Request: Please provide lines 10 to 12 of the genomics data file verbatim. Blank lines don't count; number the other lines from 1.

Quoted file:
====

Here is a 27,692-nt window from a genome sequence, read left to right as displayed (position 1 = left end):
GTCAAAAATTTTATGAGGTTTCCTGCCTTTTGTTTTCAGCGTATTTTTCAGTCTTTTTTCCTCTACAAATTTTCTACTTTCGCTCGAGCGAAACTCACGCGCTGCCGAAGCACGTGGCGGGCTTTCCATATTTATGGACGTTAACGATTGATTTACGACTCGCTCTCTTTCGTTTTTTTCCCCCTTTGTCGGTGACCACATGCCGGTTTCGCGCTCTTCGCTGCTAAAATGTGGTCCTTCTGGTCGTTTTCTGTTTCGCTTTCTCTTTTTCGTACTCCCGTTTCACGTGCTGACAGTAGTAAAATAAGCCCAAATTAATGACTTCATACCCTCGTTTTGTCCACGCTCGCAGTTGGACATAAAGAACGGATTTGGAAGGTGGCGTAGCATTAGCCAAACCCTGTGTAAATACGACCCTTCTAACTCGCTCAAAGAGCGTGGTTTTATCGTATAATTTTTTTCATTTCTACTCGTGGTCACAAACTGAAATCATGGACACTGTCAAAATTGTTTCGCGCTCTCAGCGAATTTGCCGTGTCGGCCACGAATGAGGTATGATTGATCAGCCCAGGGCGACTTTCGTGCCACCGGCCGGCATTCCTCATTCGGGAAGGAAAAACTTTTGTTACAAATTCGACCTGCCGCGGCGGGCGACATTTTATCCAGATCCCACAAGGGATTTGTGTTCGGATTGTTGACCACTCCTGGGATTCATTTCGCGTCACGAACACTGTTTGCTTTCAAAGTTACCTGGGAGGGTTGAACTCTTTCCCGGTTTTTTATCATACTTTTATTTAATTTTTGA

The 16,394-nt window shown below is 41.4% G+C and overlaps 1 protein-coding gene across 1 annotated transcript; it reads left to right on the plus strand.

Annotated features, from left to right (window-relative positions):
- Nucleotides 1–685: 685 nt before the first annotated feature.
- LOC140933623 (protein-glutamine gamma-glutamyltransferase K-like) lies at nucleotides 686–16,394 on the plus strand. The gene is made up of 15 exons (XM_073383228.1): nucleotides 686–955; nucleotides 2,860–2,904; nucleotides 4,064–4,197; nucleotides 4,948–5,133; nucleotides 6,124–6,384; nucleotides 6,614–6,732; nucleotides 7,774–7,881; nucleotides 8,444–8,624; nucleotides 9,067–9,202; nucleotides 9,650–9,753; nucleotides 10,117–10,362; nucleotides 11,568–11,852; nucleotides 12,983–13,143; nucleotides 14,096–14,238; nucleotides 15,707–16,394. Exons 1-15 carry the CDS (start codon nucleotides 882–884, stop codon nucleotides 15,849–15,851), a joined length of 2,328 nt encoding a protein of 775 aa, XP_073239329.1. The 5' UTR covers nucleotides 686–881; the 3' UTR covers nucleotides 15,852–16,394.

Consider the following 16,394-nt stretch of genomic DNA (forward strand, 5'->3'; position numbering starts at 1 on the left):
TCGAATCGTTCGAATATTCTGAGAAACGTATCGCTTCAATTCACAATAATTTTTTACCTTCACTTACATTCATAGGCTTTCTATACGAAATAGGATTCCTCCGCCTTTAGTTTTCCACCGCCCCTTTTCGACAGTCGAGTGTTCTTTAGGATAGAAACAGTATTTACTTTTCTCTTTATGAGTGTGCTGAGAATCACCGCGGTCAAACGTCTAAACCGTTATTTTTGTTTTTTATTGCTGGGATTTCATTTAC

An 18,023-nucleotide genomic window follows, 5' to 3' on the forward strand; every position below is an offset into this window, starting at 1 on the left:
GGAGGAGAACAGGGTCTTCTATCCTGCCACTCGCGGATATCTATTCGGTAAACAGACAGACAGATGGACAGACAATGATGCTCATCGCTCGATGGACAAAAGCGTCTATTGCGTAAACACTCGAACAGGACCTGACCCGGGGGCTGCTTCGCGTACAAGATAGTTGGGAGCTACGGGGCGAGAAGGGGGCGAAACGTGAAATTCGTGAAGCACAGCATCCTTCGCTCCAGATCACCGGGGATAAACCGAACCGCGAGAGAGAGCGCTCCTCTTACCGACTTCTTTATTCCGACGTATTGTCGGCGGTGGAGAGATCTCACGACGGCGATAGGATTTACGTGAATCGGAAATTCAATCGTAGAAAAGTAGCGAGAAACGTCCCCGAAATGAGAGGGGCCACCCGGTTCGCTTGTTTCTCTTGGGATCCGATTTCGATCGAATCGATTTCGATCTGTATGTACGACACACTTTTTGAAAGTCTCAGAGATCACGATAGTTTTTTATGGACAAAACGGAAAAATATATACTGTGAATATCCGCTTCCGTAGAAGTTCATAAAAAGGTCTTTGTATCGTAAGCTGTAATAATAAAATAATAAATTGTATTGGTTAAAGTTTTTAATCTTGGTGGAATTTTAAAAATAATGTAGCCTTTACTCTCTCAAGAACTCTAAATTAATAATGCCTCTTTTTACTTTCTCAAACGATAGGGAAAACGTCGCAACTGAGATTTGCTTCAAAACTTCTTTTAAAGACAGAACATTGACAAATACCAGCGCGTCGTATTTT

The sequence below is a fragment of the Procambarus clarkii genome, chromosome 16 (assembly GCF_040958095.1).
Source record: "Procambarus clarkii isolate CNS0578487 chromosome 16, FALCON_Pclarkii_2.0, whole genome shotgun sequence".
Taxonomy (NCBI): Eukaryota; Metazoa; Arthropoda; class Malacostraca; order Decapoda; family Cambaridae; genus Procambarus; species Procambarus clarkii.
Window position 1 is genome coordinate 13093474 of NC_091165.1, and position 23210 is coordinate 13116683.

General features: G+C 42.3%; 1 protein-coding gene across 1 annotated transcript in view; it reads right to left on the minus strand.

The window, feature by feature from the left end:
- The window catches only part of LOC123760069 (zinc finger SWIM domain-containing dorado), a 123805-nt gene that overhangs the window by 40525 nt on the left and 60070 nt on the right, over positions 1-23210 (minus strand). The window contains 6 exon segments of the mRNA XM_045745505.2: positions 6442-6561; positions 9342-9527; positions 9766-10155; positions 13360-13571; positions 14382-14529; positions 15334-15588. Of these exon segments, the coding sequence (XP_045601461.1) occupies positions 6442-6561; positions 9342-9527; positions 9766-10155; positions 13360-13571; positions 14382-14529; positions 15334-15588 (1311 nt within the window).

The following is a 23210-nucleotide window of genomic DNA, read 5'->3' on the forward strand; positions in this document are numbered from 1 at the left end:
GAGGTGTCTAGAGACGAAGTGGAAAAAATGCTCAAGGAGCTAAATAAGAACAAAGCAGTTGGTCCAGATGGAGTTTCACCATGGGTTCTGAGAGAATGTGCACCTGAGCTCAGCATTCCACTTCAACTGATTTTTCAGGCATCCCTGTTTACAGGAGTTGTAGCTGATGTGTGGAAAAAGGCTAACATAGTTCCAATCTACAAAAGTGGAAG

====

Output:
GGAGGAGAACAGGGTCTTCTATCCTGCCACTCGCGGATATCTATTCGGTAAACAGACAGACAGATGGACAGACAATGATGCTCATCGCTCGATGGACAAAAGCGTCTATTGCGTAAACACTCGAACAGGACCTGACCCGGGGGCTGCTTCGCGTACAAGATAGTTGGGAGCTACGGGGCGAGAAGGGGGCGAAACGTGAAATTCGTGAAGCACAGCATCCTTCGCTCCAGATCACCGGGGATAAACCGAACCGCGAGAGAGAGCGCTCCTCTTACCGACTTCTTTATTCCGACGTATTGTCGGCGGTGGAGAGATCTCACGACGGCGATAGGATTTACGTGAATCGGAAATTCAATCGTAGAAAAGTAGCGAGAAACGTCCCCGAAATGAGAGGGGCCACCCGGTTCGCTTGTTTCTCTTGGGATCCGATTTCGATCGAATCGATTTCGATCTGTATGTACGACACACTTTTTGAAAGTCTCAGAGATCACGATAGTTTTTTATGGACAAAACGGAAAAATATATACTGTGAATATCCGCTTCCGTAGAAGTTCATAAAAAGGTCTTTGTATCGTAAGCTGTAATAATAAAATAATAAATTGTATTGGTTAAAGTTTTTAATCTTGGTGGAATTTTAAAAATAATGTAGCCTTTACTCTCTCAAGAACTCTAAATTAATAATGCCTCTTTTTACTTTCTCAAACGATAGGGAAAACGTCGCAACTGAGATTTGCTTCAAAACTTCTTTTAAAGACAGAACATTGACAAATACCAGCGCGTCGTATTTT

The sequence below is a fragment of the Procambarus clarkii genome, chromosome 16 (assembly GCF_040958095.1).
Source record: "Procambarus clarkii isolate CNS0578487 chromosome 16, FALCON_Pclarkii_2.0, whole genome shotgun sequence".